Legal Update


  • November 1st, 2010
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When a real estate agent is aware that the amount of existing mortgage liens exceeds the sales price of a residential property, such that the property can only be sold by short sale, the agent has a duty to disclose this state of affairs to the buyer, so that the buyer can inquire further and evaluate whether to risk entering into a transaction with a substantial risk of failure.  Holmes v. Summer (2010) 188 CA4th 1510.

FACTS:   Sieglinde Summer, a real estate broker with Beneficial Services, Inc. (listing agent) listed a property for sale in Huntington Beach, CA on the multiple listing service for a price of $749,000 to $799,000.  The listing did not indicate that the property was encumbered by three deeds of trust totaling $1,141,000.  Phil and Jenille Holmes (buyer) offered to purchase the property for $700,000, free and clear of all liens and encumbrances, other than their new purchase money loan.  The listing agent prepared a counter offer on the seller’s behalf, with a sale price of $749,000 and close of escrow to occur in 30 days.  The buyer accepted the counter offer.

After selling their own house in an effort to be able to pay for the purchase of the new property, the buyer learned that the seller could not complete the transaction without the lenders’ agreement to discount the debt on the property by a total $392,000.  The buyer sued the listing agent for negligence, negligent misrepresentation, and deceit (fraud) based on misrepresentation and a failure to disclose.  The trial court dismissed the buyer’s case and the buyer appealed.  The issue to be decided by the appellate court was whether the listing agent owed a duty of disclosure to the buyer.

On appeal, the buyer argued that the listing agent knew the property could not be sold free and clear for $749,000, unless at least two or more lenders agreed to discount the debt by $392,000 or the seller put up at least that amount in cash into escrow in order to pay off the lenders.  The listing agent argued that they were precluded from disclosing the financial issues affecting the transaction, based on their belief that it would have meant disclosing the seller’s confidential financial information or strategy in determining the sales price.

DECISION:  The Court of Appeal reversed the trial court’s judgment, holding that a real estate broker who lists a property that is so overencumbered that it can only be sold by short sale or if the seller deposits a substantial sum of cash into escrow, the broker must disclose this state of affairs to the buyer.  In reaching this conclusion, the court cited the general rule that a broker can be liable for nondisclosure of any fact that materially affects the value or desirability of the property which is not known or easily observable to the buyer.  Because the listing agent was aware of the magnitude of the debt and should have known the buyer was not aware of it, the listing agent had a duty to disclose the problem.  The court stated that this duty would further the purpose of protecting buyers from harm and providing them with sufficient information to enable them to choose whether to enter into the transaction.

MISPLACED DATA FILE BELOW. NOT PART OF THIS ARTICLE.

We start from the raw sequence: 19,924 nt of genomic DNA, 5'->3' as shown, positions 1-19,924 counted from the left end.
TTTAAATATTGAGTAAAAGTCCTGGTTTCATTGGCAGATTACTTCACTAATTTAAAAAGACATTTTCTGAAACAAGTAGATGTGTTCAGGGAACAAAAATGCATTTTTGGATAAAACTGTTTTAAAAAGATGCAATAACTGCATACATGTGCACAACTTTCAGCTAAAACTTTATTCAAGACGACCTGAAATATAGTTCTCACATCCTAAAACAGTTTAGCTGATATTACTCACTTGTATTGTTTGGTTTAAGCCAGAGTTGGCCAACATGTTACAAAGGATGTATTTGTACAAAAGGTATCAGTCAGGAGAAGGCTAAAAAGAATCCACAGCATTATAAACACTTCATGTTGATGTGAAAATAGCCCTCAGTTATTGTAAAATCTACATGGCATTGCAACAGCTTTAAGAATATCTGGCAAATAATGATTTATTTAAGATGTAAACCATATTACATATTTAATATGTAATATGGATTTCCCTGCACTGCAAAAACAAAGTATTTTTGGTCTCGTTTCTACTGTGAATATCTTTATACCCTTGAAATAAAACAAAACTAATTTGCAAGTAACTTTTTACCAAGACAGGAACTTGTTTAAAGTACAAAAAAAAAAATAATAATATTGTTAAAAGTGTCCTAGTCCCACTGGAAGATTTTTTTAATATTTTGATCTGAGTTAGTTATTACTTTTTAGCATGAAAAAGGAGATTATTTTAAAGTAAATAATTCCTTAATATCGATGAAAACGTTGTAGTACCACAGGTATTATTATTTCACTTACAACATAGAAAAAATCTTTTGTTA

When the real estate professionals involved in the purchase and sale of a residential property do not disclose to the buyer that the property is so greatly overencumbered that it is almost certain clear title cannot be conveyed for the agreed upon price, the transaction is doomed to fail. Not only is the buyer stung, but the marketplace is disrupted and the stream of commerce is impeded. When properties made unsellable by their debt load are listed for sale without appropriate disclosures and sales fall through, purchasers become leery of the marketplace.

ANALYSIS:  The logic of this decision makes sense. It is certainly a material fact worthy of disclosure that the seller may be unable to perform despite the seller’s acceptance of the price offered by the buyer.  The fact that the seller’s property is overencumbered is not confidential financial information which can be hidden from the buyer.   

However, in most residential property sales today where the property is “underwater”, competent listing agents include a “short sale contingency” in the contract which allows the seller to cancel without breach if their lenders refuse to approve the short sale on terms acceptable to the seller.  It also serves as a disclosure to the buyer that the sale is subject to lender approval and may not close.

Apparently there was no such contingency in the Holmes purchase contract.  Although not addressed in the appellate opinion, the absence of such a contingency subjects the seller to liability to the buyer for breach of contract when the seller cannot perform as promised.   It is likely that the unpublished story behind this case is that the seller was also liable to the buyer and the seller probably also sued his agent for negligence in failing to include the short sale contingency in the contract. 

Listing agents should disclose the short sale status of the property offered for sale by including a short sale contingency in the purchase contract.  

Complete text of the opinion at:


This case was recently decided and is subject to change by further appellate court review.  You should consult legal counsel to evaluate this legal precedent in the context of your specific facts.  The distribution of Legal Update does not by itself create an attorney-client relationship with the reader.